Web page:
In a sandbox, where the narrative is character-driven, having a few hooks prepared often makes it easier to introduce different characters to why the status quo has been upset. The rogue finds a strange stone in a purse she nicks from an old adventurer outside the Red Rooster tavern, the bard might hear a strange, mesmerising song the same night in the tavern and the town wizard might receive a letter from his old mentor. Each of these hooks point to different parts of the plot and the characters can choose what to investigate first.

Pieces of the puzzle

In a sandbox with an overarching plot, the plot should be broken down into pieces. When the characters start investigating the different hooks and rumours, they stand to gain pieces of information that can offer them a better glimpse of the plot. The characters don’t necessarily need to follow every lead to understand the whole plot, but they should need to investigate more than half of them to get a grasp at why the status quo is upset, who is responsible and how they can fix it.

Not all the pieces need to fit. Of course, there can be red herrings, pieces of other puzzles and even misleading pieces, which are all parts of good narratives. You can also use the pieces to introduce the characters to NPCs, help them discover some obscure information about monsters or learn about the local history or culture. Other pieces could offer the characters a chance to follow leads related to their own background stories or involve interaction between them, e.g. if two characters are lovers or one character decides to buy or build a keep.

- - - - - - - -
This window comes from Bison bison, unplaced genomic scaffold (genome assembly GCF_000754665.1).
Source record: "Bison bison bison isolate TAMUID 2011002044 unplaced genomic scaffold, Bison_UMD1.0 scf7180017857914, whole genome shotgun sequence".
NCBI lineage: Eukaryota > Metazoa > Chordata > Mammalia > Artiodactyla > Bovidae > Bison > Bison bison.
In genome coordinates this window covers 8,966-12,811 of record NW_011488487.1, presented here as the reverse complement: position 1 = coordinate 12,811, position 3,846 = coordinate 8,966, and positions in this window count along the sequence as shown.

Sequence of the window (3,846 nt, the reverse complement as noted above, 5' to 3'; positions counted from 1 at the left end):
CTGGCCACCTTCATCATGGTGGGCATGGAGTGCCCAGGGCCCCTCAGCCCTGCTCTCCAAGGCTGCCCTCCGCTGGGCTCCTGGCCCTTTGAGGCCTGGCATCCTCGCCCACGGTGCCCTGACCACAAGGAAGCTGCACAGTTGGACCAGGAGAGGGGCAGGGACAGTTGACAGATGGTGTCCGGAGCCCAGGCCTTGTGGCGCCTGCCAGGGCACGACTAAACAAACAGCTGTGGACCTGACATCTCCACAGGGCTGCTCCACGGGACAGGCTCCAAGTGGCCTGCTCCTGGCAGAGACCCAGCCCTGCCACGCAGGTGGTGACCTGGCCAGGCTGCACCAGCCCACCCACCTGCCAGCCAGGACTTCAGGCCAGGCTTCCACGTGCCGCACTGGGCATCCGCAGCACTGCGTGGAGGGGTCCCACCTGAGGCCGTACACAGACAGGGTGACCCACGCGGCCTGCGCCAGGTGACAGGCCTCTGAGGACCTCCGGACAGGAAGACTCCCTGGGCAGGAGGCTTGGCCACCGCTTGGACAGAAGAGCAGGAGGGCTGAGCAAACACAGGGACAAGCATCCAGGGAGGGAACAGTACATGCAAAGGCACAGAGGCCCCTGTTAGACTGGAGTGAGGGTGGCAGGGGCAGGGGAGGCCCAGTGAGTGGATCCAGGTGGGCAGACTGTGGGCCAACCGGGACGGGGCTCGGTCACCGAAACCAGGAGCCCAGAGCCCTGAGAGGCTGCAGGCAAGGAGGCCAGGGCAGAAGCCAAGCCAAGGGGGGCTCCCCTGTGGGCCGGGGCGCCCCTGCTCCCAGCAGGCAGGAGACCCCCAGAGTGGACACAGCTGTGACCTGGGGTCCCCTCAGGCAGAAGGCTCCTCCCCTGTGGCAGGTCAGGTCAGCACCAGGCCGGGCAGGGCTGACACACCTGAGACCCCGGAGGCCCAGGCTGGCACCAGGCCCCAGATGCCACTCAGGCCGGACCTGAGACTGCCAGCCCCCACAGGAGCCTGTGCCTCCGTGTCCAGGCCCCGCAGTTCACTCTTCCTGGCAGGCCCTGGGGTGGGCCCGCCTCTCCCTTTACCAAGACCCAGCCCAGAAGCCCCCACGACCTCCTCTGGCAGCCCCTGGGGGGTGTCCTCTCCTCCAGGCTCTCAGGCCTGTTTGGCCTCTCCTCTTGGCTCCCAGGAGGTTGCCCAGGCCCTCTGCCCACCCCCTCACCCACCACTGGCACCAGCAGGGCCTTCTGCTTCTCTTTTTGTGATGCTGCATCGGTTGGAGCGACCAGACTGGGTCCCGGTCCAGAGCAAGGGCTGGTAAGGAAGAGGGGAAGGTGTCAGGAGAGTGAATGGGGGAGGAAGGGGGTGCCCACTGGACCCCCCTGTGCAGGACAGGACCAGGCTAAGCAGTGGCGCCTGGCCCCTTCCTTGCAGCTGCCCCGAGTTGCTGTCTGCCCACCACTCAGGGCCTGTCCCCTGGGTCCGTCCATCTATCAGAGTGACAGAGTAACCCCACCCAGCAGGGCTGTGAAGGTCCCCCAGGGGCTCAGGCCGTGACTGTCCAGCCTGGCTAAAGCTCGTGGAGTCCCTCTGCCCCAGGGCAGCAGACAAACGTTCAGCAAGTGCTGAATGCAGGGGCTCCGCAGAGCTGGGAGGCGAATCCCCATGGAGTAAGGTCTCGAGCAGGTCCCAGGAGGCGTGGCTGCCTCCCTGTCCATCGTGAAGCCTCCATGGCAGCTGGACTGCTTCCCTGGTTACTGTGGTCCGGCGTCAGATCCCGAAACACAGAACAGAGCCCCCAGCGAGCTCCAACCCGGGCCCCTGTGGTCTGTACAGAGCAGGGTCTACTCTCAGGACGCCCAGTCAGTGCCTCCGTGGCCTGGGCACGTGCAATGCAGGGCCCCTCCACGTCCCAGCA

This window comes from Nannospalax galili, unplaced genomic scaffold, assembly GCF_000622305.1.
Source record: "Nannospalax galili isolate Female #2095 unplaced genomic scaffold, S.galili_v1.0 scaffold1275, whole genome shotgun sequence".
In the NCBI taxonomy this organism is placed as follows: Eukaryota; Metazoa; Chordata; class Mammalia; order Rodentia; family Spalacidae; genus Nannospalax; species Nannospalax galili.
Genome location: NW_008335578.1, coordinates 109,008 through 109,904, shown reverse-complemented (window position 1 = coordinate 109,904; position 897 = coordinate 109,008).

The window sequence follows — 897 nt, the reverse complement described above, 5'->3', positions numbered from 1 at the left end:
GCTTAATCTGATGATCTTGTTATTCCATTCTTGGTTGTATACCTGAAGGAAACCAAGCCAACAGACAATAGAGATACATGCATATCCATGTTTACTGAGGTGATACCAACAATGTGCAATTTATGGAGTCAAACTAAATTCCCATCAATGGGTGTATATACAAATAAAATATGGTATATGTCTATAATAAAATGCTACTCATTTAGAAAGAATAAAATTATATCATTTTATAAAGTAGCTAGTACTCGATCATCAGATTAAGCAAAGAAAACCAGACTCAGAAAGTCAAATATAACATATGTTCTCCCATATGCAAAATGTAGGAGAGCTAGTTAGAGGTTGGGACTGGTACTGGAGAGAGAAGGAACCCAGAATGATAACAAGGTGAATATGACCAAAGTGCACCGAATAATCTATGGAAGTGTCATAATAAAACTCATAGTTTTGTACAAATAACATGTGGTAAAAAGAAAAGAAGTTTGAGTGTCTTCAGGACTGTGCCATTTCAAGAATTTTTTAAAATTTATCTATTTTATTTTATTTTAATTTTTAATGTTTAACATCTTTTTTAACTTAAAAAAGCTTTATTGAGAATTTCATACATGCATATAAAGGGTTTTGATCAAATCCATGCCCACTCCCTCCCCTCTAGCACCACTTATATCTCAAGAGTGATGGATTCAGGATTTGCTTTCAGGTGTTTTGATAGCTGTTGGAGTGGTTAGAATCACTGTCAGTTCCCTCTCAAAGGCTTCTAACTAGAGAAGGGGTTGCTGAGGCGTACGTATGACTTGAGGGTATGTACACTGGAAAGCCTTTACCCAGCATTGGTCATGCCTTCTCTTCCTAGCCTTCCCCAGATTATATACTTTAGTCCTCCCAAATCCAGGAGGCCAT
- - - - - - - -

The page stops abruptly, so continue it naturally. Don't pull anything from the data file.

From local to global

As time progresses and the characters gain experience, learn more and become more powerful, they start having more and more ways to affect the world around them. Therefor their zone of influence should grow larger and hence, the sandbox becomes larger, even encompassing other planes of existence. In 5E Dungeon Master‘s Guide (see page 37) you can find a good article about the different tiers of play in D&D and I highly recommend it.

As the sandbox grows, the pull of the overarching plot should also become heavier, i.e. the more powerful the PCs become the fewer pieces of puzzle are irrelevant to the plot. It goes without saying that the challenge level should also rise.

Growing the sandbox can be problematic, since it can be hard to predict what path the characters will follow and what conclusion they will draw from the leads and information that they have gathered or to predict where their mind will take them. A high-level cleric of Lathander investigating a powerful dracolich, one terrorising the Dales at the call of Cult of the Dragon, might decide to visit the House of Nature to seek counsel from the Morninglord’s angels, which would take the group across the multiverse.

Multiple options or the Illusion of choice?

In OotA there are no specific guideline to how the characters should progress through the module, they can choose their own path and how they would like to investigate the Underdark. In a sandbox, the characters always have that choice and it’s the DM‘s role to make sure that the PCs are put in positions where they must make these choices. And those situations are what makes the sandbox great.